In Present Tense
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In Present Tense

Photo by Héctor J. Rivas on Unsplash

How Supply Chain Enables Sustainable Fashion

An Interview with Susanna Schick

In conducting our recent research on digital identity and the supply chain, it quickly became apparent that different industries deal with similar supply chain problems in markedly different ways. We wanted to understand these differences and similarities in such manufacturing industries as apparel, food, and pharmaceuticals, as well as in raw materials like timber, oil, and gas. We needed a lot of insider information in a limited timeframe, so I decided to engage several supply-chain subject-matter experts to assist and enhance our research. To help us understand the apparel supply chain, I brought on Susanna Schick, a sustainable fashion consultant who has worked in apparel product development for over 30 years.

“Supply chain is the most important aspect for sustainable fashion.” — Susanna Schick

Susanna supplied invaluable information on a number of topics, including critical insights into the prevalence of counterfeit materials, factory labor laws, the environmental impact of apparel production, and trash disposal as it relates to the circular supply chain, as well as a snapshot of current sustainability efforts. I interviewed Susanna in January of 2020 about how the supply chain both supports and undermines sustainable fashion.

A Race to the Bottom

Heather Vescent: How has clothing manufacturing changed?

Susanna Schick: When I started working in the apparel industry in 1993, there were four or five seasons each year, which then sat in the store for months. Compared to today where some stores have new deliveries each week — there’s basically 52 seasons a year now for a lot of brands. That’s what we consider fast fashion and even a lot of slow fashion brands have had to offer 12 seasons a year. So there’s a constant speeding up the industry and cranking out as much stuff as possible which creates a race to the bottom.

It’s this race to the bottom where in order to get clothes made faster and cheaper with higher volumes, brands have to reduce costs, so they look to countries that are willing to cut corners to get cheaper materials and have cheaper factories — they turn to countries that are willing to exploit their workers.

Unleashing Creativity

HV: One trend I see in the fashion industry is “upcycling.” What’s that?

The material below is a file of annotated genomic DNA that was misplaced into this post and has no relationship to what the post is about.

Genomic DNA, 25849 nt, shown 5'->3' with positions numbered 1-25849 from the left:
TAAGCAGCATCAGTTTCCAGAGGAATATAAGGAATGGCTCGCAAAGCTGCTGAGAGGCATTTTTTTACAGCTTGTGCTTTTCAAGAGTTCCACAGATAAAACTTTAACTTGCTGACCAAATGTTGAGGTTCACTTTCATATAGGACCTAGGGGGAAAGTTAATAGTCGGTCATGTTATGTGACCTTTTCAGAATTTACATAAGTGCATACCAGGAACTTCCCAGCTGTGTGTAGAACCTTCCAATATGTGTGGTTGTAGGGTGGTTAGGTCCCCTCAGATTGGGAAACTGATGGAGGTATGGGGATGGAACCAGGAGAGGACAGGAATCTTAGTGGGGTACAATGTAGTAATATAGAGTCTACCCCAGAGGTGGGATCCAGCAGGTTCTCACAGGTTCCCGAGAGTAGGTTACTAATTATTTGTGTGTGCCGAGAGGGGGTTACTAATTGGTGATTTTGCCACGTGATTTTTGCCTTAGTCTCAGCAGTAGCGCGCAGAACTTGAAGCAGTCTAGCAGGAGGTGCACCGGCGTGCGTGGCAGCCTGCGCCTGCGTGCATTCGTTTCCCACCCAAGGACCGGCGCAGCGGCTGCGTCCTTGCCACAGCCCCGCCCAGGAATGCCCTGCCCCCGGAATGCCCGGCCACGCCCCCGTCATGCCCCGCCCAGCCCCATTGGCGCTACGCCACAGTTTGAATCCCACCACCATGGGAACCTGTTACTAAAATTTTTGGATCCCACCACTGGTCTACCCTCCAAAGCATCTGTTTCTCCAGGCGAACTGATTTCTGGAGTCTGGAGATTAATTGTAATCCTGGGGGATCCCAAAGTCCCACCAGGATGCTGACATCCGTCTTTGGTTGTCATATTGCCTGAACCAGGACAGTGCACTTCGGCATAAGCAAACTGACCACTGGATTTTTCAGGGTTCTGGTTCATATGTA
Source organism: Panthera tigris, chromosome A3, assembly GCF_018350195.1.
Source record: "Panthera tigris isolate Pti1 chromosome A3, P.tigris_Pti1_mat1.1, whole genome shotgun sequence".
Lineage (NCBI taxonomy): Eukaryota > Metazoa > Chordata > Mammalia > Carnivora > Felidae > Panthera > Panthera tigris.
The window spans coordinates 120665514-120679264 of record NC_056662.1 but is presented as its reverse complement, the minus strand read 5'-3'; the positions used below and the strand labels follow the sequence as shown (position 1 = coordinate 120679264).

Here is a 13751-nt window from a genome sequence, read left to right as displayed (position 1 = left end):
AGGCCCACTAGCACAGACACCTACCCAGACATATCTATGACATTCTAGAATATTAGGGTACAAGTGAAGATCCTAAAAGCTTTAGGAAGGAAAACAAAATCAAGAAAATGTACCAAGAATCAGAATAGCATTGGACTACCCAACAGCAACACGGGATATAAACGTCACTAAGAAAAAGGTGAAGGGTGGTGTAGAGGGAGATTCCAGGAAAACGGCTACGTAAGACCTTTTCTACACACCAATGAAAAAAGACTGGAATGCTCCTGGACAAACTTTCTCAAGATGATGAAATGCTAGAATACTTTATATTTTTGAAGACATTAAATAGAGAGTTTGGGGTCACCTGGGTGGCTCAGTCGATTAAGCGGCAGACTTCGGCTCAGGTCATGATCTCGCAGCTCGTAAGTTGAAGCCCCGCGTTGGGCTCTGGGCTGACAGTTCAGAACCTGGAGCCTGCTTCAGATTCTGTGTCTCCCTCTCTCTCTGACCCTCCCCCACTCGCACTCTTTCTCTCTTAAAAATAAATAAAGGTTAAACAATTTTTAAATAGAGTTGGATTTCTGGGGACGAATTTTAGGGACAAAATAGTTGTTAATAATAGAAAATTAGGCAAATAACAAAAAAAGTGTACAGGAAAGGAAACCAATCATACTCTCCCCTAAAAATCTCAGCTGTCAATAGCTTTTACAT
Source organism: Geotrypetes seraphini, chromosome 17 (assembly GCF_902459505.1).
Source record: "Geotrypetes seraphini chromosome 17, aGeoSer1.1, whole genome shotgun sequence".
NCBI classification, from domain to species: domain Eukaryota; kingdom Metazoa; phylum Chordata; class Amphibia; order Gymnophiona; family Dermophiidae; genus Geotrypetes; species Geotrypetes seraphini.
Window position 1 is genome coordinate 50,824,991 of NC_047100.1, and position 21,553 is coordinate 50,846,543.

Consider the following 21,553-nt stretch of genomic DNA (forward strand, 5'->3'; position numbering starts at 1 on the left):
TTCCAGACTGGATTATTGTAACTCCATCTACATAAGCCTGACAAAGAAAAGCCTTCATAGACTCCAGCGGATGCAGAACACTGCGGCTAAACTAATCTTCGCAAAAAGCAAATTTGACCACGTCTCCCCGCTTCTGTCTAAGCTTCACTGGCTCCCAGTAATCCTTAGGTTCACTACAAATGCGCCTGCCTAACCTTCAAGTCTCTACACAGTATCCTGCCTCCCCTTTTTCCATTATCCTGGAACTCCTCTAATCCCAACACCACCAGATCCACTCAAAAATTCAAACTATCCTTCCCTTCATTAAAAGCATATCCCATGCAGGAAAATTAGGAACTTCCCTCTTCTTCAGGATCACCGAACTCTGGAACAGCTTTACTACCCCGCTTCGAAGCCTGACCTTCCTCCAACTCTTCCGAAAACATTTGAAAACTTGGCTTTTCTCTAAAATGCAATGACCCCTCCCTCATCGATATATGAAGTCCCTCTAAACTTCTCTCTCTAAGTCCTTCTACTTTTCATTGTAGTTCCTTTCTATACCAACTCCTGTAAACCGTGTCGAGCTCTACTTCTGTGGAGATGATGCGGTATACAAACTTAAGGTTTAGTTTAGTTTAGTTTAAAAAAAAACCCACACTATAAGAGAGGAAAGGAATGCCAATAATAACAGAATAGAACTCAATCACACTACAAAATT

SS: Fast fashion and upcycling are pretty much polar opposites. Where fast fashion is about cranking out as much cheap junk as possible, upcycling is about taking clothing that have already been made and using them as a raw material. You’re using old clothes to make new clothes. Suay Sew Shop is a factory in LA that exclusively does upcycling and they’re really amazing — Patagonia is currently their biggest client. (HV note: Wornwear ReCrafted is Patagonia’s recycled line.)

Upcycling is more labor intensive in the cutting and design stages. I worked at Burning Torch for many years. They buy massive quantities of vintage clothing, like a huge bag of vintage army camo, or vintage print dresses, or cashmere sweaters. They then sort it and a cutter will cut it to lay flat. This is when you cut off the sides of the garment and cut up the side seam, so it can lay flat. Then you set the pattern pieces in different parts of the cut garment so that you can make new garment from those pieces.

In this case, your cutting is very different from the normal cutting. Because instead of laying out a long sheet of paper with the pattern printed on it and many layers of fabric under it, you’re doing very piecemeal cutting on these different fabrics, to make a new garment. This means the cutter has to be more artistic and creative — a kind of artisanal cutter.

There’s also garments made from recycled materials where they’ll take plastic bottles, melt them down, and turn them into nylon fiber for clothes. They can even recycle cotton to make new cotton. There are a lot of different ways you can even create new rayon fibers from a lot of different cellulosic fibers.

Sustainable Fashion Happens in the Supply Chain